Driving under the influence charges can arise without alcohol

Getting arrested for driving under the influence (DUI) does not always involve the use of alcohol. Indeed, a South Dakota driver could be charged with DUI without ever drinking a drop of alcohol.

That's because any substance that impairs a driver's ability to operate their vehicle safely can result in the driver being arrested for driving under the influence.

Your prescription medicine could be a problem

Simply because your doctor legally prescribed your medication to you does not mean that you can't face legal consequences for driving under its influence. Many prescription medicines cause impairment that affects the patient's ability to drive a car or operate machinery safely. If you have any doubts about a medication's affect on your driving skills, refrain from getting behind the wheel after you take a dose.

You don't get a pass for over-the-counter meds, either

As anyone who has ever taken Nyquil to treat the symptoms of a bad cold or case of flu can attest, the fact that the medicine can be bought legally without a prescription has no bearing on its ability to impair those who take a dose. Ditto for Benadryl, the common antihistamine taken by many allergy sufferers. Both medicines contain ingredients that make people very drowsy and shouldn't be taken before driving.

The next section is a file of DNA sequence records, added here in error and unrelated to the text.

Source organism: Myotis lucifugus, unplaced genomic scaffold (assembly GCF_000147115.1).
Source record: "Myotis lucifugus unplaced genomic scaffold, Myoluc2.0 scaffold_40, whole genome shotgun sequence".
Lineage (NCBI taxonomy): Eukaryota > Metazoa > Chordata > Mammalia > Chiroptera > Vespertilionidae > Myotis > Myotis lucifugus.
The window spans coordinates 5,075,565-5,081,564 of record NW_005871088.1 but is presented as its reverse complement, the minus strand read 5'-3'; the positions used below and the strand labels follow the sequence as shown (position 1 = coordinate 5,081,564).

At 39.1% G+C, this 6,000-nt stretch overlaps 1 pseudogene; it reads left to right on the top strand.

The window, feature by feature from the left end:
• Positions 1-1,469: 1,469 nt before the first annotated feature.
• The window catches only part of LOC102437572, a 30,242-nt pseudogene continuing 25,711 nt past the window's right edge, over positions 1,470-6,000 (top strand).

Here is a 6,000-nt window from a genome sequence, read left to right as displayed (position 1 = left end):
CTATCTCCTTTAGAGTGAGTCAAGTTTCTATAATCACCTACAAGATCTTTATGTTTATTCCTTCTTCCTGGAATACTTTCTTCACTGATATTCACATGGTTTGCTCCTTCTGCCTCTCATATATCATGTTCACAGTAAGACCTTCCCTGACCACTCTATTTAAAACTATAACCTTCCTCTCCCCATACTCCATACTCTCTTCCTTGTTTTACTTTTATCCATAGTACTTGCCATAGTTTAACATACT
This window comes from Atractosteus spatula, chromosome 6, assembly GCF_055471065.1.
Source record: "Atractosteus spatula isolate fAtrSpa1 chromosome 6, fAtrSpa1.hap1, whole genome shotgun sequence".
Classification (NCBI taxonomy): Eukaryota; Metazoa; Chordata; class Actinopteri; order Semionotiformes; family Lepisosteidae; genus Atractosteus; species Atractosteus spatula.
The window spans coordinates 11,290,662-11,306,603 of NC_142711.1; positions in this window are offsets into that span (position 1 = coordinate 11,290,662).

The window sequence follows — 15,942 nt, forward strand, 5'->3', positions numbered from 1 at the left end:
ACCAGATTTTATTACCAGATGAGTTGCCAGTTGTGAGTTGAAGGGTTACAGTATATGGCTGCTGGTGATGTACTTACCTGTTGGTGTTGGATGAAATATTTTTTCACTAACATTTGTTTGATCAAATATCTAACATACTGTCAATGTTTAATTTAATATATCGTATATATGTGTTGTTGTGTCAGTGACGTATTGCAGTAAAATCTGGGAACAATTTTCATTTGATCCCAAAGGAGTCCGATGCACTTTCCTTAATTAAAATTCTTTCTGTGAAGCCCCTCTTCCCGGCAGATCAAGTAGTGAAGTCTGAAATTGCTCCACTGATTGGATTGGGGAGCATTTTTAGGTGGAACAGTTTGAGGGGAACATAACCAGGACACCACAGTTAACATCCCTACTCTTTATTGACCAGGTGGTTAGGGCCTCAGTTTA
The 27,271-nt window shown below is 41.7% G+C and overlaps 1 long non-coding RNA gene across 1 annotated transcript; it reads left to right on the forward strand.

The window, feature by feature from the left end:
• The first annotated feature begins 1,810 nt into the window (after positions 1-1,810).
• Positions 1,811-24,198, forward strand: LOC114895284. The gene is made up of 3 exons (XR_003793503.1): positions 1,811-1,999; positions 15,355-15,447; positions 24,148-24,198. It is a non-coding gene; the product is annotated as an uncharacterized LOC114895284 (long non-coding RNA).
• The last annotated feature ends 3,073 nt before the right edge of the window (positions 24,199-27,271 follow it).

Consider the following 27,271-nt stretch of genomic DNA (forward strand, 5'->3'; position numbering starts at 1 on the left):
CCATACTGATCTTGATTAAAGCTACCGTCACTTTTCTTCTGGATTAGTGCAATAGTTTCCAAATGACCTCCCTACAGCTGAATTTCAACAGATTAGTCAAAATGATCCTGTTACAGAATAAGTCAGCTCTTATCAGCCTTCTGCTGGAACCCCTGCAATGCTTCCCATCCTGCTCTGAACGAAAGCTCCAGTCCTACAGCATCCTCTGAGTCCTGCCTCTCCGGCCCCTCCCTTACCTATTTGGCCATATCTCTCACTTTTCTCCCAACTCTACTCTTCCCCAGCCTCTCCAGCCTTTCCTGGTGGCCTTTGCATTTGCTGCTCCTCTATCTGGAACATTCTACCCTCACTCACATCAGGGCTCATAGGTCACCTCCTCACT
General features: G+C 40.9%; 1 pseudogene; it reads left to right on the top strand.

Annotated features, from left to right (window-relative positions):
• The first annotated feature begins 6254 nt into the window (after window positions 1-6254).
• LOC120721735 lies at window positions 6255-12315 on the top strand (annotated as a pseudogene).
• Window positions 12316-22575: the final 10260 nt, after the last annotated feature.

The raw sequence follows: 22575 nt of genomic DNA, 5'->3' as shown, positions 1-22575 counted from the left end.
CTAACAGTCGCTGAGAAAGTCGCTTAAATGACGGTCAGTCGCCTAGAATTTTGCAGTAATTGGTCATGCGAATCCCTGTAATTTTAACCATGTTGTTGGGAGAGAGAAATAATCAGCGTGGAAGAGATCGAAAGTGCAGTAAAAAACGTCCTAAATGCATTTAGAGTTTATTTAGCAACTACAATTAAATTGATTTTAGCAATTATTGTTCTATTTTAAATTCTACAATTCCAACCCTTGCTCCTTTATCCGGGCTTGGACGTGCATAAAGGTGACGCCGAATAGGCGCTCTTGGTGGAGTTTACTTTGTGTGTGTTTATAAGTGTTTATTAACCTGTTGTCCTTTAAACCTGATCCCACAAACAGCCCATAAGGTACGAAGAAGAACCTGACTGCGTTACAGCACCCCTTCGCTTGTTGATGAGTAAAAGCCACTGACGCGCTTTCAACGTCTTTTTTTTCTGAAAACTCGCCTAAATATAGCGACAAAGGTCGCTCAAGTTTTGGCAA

Not a good mix

Sometimes, a drug's effects can be exacerbated by mixing the medication with another drug that enhances its sedative (or other) effects. You might think that you are able to drive when taking your regular dosage of prescription medicine. But its interaction with another prescription drug or over-the-counter (OTC) medicine could throw you for a loop.

What about marijuana?

While medical and recreational marijuana usage will both be a prominent feature of the upcoming November ballot, make no mistake: marijuana usage here in South Dakota remains illegal at this time. It is also illegal on the federal level. 

Driving while under the influence of marijuana could result in your arrest for DUI as well as for possession of marijuana if the arresting officer finds some on your person or in your vehicle. Even if it winds up getting legalized, that gives no one a pass to drive after smoking pot.

The problem is vast

In 2010, the Substance Abuse and Mental Health Services Administration (SAMHSA) conducted a survey to learn how many drivers in the United States actually drove under the influence of illegal drugs. They learned that a staggering 10 million Americans self-admitted to driving after consuming illegal drugs in the prior year.

In fact, when they tested drivers who died in fatal crashes, they found that over 18% were positive for an illegal or prescription drug, as per statistics provided by the National Highway Traffic Safety Administration (NHTSA). That's a major problem.

Busted for DUI?

As a backlash, over-zealous police and prosecutors may wind up arresting drivers for marginal impairment. The problem here is that unlike tests for determining alcohol intoxication, there are few reliable indicators of prescription drug impairment. You could inadvertently get caught up in one of those dragnets.

If so, exercise your right to remain silent and seek the counsel of a Rapid City criminal defense attorney.

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